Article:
This feeling of dysfunction, of inoperability, is something to which I’ve been trying to grow accustomed. As much as I can’t stand to say I don’t understand something, or to ask someone to repeat something more slowly, sometimes those maneuvers need to be embraced. I haven’t quite accepted that it’s better to collaborate to reach understanding than to smile blankly and nod and feign clarity and wait for the end of the interaction, but I’m getting there. Conversations with Spaniards aren’t confrontations, I try to remind myself. We’re all on the same side. Make mistakes. Get messy.
Though my friends are basically all American here, I’ve met a few local students with whom I go out for tapas occasionally (appetizers that are served free with any drink—I’m getting nostalgic already). I always make sure to bring another person from my program so it’s not just up to me to carry the conversation, and it’s always easier when the topic is of mutual interest to everyone (“¡Qué casualidad!” I exclaimed when José turned out to be a fellow Gryffindor after taking the Pottermore quiz), but by the second hour of straight Spanish, it simply becomes the new normal. Not understanding everything becomes painless, acceptable, even admirable. I can’t say half the things I’d like to say, and I’m still unconvinced any of my personality comes through, but hangouts like these make me hopeful that I’m on my way to being a functional person in Spain.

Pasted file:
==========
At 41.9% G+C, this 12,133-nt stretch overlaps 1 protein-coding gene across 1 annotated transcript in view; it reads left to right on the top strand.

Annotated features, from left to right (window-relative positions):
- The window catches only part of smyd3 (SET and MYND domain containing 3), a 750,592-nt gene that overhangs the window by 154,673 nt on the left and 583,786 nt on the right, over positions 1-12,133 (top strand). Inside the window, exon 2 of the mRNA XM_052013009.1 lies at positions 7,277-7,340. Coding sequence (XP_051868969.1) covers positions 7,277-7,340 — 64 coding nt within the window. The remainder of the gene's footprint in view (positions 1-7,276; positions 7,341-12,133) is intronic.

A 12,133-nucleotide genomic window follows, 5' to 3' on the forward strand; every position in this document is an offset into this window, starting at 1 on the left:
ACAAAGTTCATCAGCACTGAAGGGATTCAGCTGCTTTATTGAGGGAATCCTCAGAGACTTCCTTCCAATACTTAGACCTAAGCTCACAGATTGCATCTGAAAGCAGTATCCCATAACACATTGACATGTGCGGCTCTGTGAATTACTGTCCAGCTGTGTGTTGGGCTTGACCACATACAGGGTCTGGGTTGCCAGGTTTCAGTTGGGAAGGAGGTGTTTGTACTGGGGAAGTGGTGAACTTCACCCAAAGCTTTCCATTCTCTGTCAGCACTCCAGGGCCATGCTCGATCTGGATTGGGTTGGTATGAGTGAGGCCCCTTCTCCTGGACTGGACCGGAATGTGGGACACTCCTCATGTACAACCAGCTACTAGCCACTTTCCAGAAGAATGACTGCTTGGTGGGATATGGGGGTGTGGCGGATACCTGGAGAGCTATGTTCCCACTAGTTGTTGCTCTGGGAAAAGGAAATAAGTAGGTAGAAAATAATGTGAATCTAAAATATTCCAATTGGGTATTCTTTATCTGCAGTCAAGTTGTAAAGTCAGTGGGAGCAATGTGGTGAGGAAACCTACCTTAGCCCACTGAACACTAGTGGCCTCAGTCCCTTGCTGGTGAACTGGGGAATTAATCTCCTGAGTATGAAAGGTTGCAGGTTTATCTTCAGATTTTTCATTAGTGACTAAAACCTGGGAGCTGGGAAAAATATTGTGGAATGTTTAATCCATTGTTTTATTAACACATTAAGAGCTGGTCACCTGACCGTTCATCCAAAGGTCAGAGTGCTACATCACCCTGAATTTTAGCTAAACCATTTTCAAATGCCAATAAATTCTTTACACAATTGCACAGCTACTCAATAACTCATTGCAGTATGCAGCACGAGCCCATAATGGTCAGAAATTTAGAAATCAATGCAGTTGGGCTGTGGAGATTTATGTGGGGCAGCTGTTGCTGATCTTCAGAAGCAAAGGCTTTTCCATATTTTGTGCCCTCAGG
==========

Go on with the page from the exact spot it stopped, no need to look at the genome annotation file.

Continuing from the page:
The secret? It’s all a game. Play by the rules of the language, and get rewarded with a smile of comprehension and a response from your teammate. Begin the cycle again. Repeat for however long you’d like. Remember that everything is casual, low-stakes. And keep in mind the hidden truth of this game of language: no hay ningún perdedor. There are no losers.